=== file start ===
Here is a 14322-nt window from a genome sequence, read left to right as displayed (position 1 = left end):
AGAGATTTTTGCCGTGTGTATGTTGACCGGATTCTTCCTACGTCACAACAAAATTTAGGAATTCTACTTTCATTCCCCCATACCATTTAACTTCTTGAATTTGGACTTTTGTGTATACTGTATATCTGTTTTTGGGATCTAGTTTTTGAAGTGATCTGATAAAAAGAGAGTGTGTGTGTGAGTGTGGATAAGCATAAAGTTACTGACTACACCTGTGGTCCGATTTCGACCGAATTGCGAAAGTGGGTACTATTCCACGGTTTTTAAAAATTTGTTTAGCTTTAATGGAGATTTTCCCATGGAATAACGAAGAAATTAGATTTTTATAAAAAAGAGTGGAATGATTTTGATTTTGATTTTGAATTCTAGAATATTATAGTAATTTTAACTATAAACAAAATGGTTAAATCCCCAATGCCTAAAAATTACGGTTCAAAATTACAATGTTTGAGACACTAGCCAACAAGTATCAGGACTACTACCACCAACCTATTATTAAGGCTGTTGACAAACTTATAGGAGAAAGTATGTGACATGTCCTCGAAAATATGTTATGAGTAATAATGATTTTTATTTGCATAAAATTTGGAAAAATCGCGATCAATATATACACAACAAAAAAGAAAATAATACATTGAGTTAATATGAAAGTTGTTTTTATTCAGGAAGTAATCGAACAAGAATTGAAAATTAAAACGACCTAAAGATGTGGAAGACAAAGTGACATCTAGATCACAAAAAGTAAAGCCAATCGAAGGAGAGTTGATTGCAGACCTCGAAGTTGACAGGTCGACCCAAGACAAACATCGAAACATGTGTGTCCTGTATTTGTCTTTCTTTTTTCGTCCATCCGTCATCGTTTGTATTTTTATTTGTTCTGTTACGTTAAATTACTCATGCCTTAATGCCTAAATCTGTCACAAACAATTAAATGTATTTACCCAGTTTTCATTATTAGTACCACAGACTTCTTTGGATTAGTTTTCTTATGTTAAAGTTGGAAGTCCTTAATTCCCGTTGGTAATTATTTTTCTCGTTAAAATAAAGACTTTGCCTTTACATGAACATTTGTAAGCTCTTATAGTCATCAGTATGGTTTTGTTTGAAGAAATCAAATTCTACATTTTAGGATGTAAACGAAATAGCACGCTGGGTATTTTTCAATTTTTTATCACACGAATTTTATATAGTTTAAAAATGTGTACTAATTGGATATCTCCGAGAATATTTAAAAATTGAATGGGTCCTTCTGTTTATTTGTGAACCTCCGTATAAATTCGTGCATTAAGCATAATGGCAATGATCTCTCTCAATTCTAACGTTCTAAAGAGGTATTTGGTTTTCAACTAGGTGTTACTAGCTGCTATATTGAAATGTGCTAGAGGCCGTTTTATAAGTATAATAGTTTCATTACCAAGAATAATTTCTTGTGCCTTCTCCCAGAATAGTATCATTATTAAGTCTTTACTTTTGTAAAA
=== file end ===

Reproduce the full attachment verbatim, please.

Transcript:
Here is a 14322-nt window from a genome sequence, read left to right as displayed (position 1 = left end):
AGAGATTTTTGCCGTGTGTATGTTGACCGGATTCTTCCTACGTCACAACAAAATTTAGGAATTCTACTTTCATTCCCCCATACCATTTAACTTCTTGAATTTGGACTTTTGTGTATACTGTATATCTGTTTTTGGGATCTAGTTTTTGAAGTGATCTGATAAAAAGAGAGTGTGTGTGTGAGTGTGGATAAGCATAAAGTTACTGACTACACCTGTGGTCCGATTTCGACCGAATTGCGAAAGTGGGTACTATTCCACGGTTTTTAAAAATTTGTTTAGCTTTAATGGAGATTTTCCCATGGAATAACGAAGAAATTAGATTTTTATAAAAAAGAGTGGAATGATTTTGATTTTGATTTTGAATTCTAGAATATTATAGTAATTTTAACTATAAACAAAATGGTTAAATCCCCAATGCCTAAAAATTACGGTTCAAAATTACAATGTTTGAGACACTAGCCAACAAGTATCAGGACTACTACCACCAACCTATTATTAAGGCTGTTGACAAACTTATAGGAGAAAGTATGTGACATGTCCTCGAAAATATGTTATGAGTAATAATGATTTTTATTTGCATAAAATTTGGAAAAATCGCGATCAATATATACACAACAAAAAAGAAAATAATACATTGAGTTAATATGAAAGTTGTTTTTATTCAGGAAGTAATCGAACAAGAATTGAAAATTAAAACGACCTAAAGATGTGGAAGACAAAGTGACATCTAGATCACAAAAAGTAAAGCCAATCGAAGGAGAGTTGATTGCAGACCTCGAAGTTGACAGGTCGACCCAAGACAAACATCGAAACATGTGTGTCCTGTATTTGTCTTTCTTTTTTCGTCCATCCGTCATCGTTTGTATTTTTATTTGTTCTGTTACGTTAAATTACTCATGCCTTAATGCCTAAATCTGTCACAAACAATTAAATGTATTTACCCAGTTTTCATTATTAGTACCACAGACTTCTTTGGATTAGTTTTCTTATGTTAAAGTTGGAAGTCCTTAATTCCCGTTGGTAATTATTTTTCTCGTTAAAATAAAGACTTTGCCTTTACATGAACATTTGTAAGCTCTTATAGTCATCAGTATGGTTTTGTTTGAAGAAATCAAATTCTACATTTTAGGATGTAAACGAAATAGCACGCTGGGTATTTTTCAATTTTTTATCACACGAATTTTATATAGTTTAAAAATGTGTACTAATTGGATATCTCCGAGAATATTTAAAAATTGAATGGGTCCTTCTGTTTATTTGTGAACCTCCGTATAAATTCGTGCATTAAGCATAATGGCAATGATCTCTCTCAATTCTAACGTTCTAAAGAGGTATTTGGTTTTCAACTAGGTGTTACTAGCTGCTATATTGAAATGTGCTAGAGGCCGTTTTATAAGTATAATAGTTTCATTACCAAGAATAATTTCTTGTGCCTTCTCCCAGAATAGTATCATTATTAAGTCTTTACTTTTGTAAAA